One of the most common questions for new property investors is, “Which type of property performs best, a new property or an old, established property?”
While there are pros and cons to each approach, ultimately the value of a property is influenced by a variety of macro and micro fundamental factors.
To explain the pros and cons of both strategies, we spoke with Bradley Wearne, General Manager and Head of Research at Property Investment Consultancy Meridian Australia.
Renovation potential. A major advantage of buying an established property is that you can renovate and add value to the property which can boost your equity.
Affordability. An established property is generally more affordable to purchase than a new property.
Maintenance. An older property may require upgrades and repairs due to wear and tear on the property over time. This could negatively impact your profit if a major renovation is required. Should this be the case, it may also lead to loss of rental income if tenants need to temporarily vacate.
Lower rental return. If the property is dated and run down, the rental yield will typically be lower compared to a new property.
Dated design. Established properties typically have less appeal than new properties as they may have an outdated design which may have a detrimental impact on saleability.
Government incentives. Your state may have stamp duty concessions and grants available for first home buyers when buying off-the-plan, which could significantly reduce your upfront and ongoing costs.
Peace of mind. Builders of new properties in Australia are required to take out comprehensive home warranty insurance which protects all purchasers in the event of a major building defect.
Depreciation benefits. If you are an investor, a new property offers greater depreciation benefits which may translate to a substantial tax deduction. Read more about what can be claimed on a new home here.
Rentability. Typically new properties are perceived to be higher quality, which, more often than not increases the appeal to tenants. This is because tenants will be drawn towards properties that are equipped with modern appliances and technologies such as reverse cycle air conditioning and other modern conveniences. The ability to attract high-quality tenants could mean that you lower vacancy risk and potentially command higher asking rents over older comparisons within the market.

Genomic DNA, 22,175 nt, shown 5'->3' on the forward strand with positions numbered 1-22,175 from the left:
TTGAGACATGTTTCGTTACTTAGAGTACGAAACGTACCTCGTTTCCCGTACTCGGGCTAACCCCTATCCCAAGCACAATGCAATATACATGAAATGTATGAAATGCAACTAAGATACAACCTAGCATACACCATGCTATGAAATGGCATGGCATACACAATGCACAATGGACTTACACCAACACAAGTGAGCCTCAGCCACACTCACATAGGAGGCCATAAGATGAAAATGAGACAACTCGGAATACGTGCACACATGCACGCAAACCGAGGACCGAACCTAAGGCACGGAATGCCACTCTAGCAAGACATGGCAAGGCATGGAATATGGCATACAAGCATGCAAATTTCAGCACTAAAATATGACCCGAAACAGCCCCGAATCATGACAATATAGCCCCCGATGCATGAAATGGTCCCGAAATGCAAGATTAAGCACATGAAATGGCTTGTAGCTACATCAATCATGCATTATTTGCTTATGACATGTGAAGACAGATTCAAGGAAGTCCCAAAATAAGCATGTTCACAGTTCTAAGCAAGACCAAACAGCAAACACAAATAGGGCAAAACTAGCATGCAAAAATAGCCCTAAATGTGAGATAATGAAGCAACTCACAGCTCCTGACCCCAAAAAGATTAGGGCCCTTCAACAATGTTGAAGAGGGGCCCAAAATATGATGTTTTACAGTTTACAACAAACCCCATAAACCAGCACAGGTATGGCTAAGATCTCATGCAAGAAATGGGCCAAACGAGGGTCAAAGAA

Low maintenance. When a new property is purchased, you generally do not have to worry about spending money on repairs or ongoing maintenance that often presents in older properties.
Less affordable. Depending on the location and property type, new properties are generally more expensive than established properties.
Limited value-adding potential. When looking at house and land packages, land sizes are decreasing in comparison to an existing property in established suburbs. The downside of this is that new properties may have a reduced capacity to add value in the way of a land subdivision or extension at a later time down the track.
Ready to get started on your property investment path, or looking to develop your property portfolio? Ask your Nectar broker to put you in touch with an expert Property Investment Consultant. We’d love to hear from you.
Article supplied courtesy of Meridian Australia. See the original article here.
*When considering purchasing property, it is always prudent to seek the advice of an appropriately qualified professional to determine which strategy is most appropriate for your circumstance.